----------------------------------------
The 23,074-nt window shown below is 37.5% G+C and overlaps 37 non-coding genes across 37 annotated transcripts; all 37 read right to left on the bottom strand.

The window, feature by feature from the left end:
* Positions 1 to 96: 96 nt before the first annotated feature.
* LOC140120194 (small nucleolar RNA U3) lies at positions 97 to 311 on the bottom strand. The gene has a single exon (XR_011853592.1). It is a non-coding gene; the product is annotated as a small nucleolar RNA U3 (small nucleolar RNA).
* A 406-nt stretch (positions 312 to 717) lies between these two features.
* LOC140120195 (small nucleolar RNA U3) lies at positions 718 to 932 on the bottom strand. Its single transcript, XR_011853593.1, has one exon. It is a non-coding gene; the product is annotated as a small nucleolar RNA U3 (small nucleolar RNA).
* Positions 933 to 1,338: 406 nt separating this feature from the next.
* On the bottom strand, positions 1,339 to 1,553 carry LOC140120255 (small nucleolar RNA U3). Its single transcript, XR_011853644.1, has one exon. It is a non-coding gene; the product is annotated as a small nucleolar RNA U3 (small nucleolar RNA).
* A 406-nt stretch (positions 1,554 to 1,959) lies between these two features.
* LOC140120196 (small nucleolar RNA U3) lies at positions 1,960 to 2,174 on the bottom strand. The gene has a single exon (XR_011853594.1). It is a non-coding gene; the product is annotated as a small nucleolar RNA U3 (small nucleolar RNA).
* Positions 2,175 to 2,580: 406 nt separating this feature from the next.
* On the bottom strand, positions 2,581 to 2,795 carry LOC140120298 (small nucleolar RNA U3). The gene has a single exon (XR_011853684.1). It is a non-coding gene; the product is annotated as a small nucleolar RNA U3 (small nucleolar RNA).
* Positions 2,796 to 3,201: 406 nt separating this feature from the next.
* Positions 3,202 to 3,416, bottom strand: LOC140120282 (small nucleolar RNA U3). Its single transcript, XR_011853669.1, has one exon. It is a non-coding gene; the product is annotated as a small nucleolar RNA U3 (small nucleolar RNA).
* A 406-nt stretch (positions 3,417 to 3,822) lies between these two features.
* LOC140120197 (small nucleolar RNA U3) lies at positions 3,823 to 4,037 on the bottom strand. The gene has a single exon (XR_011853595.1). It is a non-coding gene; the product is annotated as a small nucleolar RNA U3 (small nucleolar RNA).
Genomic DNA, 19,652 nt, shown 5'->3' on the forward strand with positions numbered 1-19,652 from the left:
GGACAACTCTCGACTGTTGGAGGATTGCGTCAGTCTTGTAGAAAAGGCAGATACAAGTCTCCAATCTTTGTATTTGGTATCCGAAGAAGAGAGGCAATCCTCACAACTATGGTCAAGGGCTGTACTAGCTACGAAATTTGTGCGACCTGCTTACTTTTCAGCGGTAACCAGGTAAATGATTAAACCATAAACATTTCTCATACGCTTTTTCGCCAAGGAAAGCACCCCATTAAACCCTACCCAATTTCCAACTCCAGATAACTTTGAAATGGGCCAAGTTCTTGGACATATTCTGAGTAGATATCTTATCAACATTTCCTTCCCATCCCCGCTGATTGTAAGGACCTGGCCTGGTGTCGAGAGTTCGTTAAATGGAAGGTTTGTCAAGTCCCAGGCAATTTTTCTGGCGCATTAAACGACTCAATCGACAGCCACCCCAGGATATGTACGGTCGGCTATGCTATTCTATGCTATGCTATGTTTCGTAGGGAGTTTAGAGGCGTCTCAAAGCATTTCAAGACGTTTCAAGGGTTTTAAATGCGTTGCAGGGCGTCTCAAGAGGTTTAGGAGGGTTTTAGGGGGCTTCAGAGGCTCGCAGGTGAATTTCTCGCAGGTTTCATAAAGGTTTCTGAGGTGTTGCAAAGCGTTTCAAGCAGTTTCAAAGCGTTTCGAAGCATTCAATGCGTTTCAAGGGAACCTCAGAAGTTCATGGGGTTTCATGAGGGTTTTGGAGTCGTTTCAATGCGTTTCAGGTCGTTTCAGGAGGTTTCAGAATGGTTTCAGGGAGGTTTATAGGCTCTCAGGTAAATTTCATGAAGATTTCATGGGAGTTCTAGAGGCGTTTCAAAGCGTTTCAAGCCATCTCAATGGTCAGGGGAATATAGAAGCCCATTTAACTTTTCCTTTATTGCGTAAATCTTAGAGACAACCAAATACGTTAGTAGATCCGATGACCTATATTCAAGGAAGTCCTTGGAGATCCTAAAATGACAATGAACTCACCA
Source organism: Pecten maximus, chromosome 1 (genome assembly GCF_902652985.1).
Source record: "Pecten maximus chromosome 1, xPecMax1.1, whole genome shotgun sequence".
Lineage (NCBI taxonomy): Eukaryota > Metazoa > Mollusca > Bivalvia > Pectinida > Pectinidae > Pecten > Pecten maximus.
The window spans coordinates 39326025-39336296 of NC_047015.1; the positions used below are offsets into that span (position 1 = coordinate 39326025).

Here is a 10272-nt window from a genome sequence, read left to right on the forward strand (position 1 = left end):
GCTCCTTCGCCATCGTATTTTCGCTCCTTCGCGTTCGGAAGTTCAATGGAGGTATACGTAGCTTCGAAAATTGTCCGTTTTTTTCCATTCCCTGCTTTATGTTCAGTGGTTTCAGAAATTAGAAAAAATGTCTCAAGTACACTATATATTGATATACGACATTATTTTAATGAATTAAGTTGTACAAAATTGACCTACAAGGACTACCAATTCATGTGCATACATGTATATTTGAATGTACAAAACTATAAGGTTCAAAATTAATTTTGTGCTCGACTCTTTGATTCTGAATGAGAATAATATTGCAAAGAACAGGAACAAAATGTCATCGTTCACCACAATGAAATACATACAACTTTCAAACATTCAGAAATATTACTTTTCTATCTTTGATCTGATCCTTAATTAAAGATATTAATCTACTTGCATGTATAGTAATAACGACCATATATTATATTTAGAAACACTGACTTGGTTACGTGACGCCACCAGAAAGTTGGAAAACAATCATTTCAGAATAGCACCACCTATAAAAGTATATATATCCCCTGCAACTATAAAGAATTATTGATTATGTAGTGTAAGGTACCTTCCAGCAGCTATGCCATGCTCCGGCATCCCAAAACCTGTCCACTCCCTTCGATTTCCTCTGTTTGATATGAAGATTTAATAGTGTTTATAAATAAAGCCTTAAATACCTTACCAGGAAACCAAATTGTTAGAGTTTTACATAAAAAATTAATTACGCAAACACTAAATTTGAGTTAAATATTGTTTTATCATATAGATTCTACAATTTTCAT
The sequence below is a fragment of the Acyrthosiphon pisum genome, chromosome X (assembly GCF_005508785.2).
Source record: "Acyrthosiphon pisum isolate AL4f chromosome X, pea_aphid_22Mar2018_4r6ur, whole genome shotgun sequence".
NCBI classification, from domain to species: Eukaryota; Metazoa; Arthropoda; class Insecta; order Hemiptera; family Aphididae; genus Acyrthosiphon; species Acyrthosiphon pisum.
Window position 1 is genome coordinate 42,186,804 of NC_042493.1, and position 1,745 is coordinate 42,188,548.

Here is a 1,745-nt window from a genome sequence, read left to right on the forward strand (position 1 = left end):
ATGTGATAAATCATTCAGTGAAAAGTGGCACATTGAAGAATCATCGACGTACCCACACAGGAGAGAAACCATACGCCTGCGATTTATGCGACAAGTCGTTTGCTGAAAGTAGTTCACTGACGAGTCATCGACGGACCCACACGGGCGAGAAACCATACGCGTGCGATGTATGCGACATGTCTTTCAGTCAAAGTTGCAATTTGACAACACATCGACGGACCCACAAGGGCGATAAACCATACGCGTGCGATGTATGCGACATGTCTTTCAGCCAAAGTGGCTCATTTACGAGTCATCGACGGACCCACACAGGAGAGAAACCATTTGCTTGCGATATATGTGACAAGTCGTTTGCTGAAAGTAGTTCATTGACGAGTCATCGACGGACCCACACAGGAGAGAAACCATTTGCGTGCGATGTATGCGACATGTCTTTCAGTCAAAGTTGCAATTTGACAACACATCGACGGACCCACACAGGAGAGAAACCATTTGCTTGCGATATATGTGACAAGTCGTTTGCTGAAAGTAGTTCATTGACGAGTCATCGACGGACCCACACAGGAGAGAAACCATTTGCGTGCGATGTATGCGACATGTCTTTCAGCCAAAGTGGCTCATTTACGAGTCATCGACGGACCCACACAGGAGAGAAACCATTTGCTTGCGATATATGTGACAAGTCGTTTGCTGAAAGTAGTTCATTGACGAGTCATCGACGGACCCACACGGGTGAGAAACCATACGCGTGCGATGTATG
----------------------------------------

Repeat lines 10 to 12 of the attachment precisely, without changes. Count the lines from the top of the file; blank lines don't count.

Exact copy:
* LOC140120196 (small nucleolar RNA U3) lies at positions 1,960 to 2,174 on the bottom strand. The gene has a single exon (XR_011853594.1). It is a non-coding gene; the product is annotated as a small nucleolar RNA U3 (small nucleolar RNA).
* Positions 2,175 to 2,580: 406 nt separating this feature from the next.
* On the bottom strand, positions 2,581 to 2,795 carry LOC140120298 (small nucleolar RNA U3). The gene has a single exon (XR_011853684.1). It is a non-coding gene; the product is annotated as a small nucleolar RNA U3 (small nucleolar RNA).